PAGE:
• A scrum master is interviewing for a new job and is asked to explain the value of their role. The scrum master is prepared and shares a key theme from their previous job: Over a single year, higher quality and teamwork increased the team’s feature throughput by 22%. He then connects that metric to the team’s budget, clearly showing the improvement was worth even more money than the scrum master’s asking salary. None of the other scrum masters can tell a similar story, and so he gets the job. 
  • The Head of the Agile Center of Excellence gives quarterly updates to senior leaders on organizational performance metrics. Every time, there is a new victory announced around on-time delivery, increased employee engagement, or better quality. Meanwhile, few others are able to share consistent, credible growth during their briefings. One day, the COO pulls her aside and says, “With our latest acquisition, we’re restructuring the organization. Your work with the center was excellent, so we’d like you to head the restructuring effort and have some of those other VPs reporting to you.” 

These examples simply illustrate a key finding around business acumen: “Many organizations identified the need for specific business and domain expertise.” Namely, if you are not able to connect the work you do to the bottom line, then you are missing an opportunity to stand out.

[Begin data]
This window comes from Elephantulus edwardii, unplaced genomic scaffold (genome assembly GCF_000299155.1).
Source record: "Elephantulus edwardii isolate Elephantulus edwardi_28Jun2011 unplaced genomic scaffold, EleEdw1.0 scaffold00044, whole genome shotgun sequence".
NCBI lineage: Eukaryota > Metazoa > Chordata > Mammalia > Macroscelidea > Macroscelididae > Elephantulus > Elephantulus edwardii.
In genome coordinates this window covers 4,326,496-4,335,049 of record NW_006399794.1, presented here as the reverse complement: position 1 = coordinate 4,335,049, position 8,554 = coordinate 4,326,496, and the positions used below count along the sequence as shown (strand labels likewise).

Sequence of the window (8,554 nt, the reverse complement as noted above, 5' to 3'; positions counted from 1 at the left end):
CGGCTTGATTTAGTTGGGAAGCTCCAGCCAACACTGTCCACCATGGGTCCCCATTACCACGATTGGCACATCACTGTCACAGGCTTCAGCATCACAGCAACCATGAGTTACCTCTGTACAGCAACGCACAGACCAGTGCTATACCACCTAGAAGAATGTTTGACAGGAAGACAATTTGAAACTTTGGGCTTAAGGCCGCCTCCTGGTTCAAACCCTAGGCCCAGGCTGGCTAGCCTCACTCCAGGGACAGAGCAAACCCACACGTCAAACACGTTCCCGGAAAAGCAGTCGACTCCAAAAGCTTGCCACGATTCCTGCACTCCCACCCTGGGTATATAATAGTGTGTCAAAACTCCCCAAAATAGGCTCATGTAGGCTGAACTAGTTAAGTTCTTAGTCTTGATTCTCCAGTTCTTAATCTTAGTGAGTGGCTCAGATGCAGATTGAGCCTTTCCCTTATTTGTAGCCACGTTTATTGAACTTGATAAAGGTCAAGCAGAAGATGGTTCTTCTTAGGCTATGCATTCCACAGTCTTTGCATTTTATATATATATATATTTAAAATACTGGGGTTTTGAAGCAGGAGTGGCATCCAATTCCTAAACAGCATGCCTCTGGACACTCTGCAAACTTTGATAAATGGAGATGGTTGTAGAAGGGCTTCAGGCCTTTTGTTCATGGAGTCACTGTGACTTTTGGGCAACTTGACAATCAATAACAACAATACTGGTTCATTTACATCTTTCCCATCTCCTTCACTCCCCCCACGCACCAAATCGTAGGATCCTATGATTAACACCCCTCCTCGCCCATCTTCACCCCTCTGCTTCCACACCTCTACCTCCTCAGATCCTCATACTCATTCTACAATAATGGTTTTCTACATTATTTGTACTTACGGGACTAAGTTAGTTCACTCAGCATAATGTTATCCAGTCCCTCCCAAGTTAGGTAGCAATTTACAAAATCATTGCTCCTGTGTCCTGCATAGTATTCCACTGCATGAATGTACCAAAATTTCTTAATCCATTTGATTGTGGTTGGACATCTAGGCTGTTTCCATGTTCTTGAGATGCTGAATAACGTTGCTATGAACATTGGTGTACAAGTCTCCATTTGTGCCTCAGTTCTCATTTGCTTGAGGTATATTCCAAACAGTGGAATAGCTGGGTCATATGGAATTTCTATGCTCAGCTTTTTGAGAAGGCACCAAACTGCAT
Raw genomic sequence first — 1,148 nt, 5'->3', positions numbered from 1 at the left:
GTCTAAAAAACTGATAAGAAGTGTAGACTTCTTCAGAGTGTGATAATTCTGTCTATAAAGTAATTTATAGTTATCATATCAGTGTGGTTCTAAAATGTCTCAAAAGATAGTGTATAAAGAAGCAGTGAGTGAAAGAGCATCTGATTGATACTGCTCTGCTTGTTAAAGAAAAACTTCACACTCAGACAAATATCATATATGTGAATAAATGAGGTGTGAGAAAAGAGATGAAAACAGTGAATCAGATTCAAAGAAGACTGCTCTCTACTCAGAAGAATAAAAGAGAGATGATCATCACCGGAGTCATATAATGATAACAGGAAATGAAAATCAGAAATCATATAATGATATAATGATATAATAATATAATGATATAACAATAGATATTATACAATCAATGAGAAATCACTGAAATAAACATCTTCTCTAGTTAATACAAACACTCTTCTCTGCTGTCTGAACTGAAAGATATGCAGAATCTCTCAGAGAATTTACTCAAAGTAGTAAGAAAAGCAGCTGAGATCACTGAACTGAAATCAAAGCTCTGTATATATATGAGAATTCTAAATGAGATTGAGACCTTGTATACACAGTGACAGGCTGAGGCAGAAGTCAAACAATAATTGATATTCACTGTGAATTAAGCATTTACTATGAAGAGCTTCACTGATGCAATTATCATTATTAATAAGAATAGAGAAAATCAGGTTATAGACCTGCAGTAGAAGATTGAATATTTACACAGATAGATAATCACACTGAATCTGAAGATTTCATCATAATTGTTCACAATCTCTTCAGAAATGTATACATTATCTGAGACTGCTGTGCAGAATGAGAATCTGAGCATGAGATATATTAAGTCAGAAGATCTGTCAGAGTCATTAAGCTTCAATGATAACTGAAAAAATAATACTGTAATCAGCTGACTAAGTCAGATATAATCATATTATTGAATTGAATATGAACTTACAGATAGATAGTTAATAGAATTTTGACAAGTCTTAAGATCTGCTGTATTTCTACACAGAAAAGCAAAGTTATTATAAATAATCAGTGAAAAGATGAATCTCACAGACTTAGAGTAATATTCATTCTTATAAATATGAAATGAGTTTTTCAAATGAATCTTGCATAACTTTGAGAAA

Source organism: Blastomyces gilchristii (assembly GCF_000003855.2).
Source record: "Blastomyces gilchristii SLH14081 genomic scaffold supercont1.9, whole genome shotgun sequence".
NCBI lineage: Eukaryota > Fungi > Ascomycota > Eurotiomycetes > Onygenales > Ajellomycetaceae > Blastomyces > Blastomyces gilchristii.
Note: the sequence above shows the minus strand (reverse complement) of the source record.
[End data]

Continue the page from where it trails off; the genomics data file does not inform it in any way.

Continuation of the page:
Pivot 2. Pursue the Pi-Shaped Skills Profile

For years, we’ve been told the best teams are staffed with “generalizing specialists.” These are people who have a deep expertise in a core competency but could also contribute moderately in several other things. A publishing industry product owner could roll up her sleeves and help out with some documentation or testing. An automation tester, if needed, would be willing and able to make some cosmetic website changes. This strategy was often visualized as the T-shaped professional and was said to foster more productivity and collaboration. 

Today, however, things have changed. 

The report says 93% of companies say it is moderately difficult or harder to find people who have all the core skills needed for an open role. In particular, there is a growing need for more versatile “goldilocks” employees with multiple areas of expertise. Examples include… 

  • Scrum master with stakeholder management AND technical experience, or
  • Good communication skills AND a high level of technical understanding or
  • Experience with multiple business / functional areas

…and so forth.

They call this the “pi-shaped profile,” where ideal team members have not one but two or more core competencies. 

An illustration describing pi-shaped skills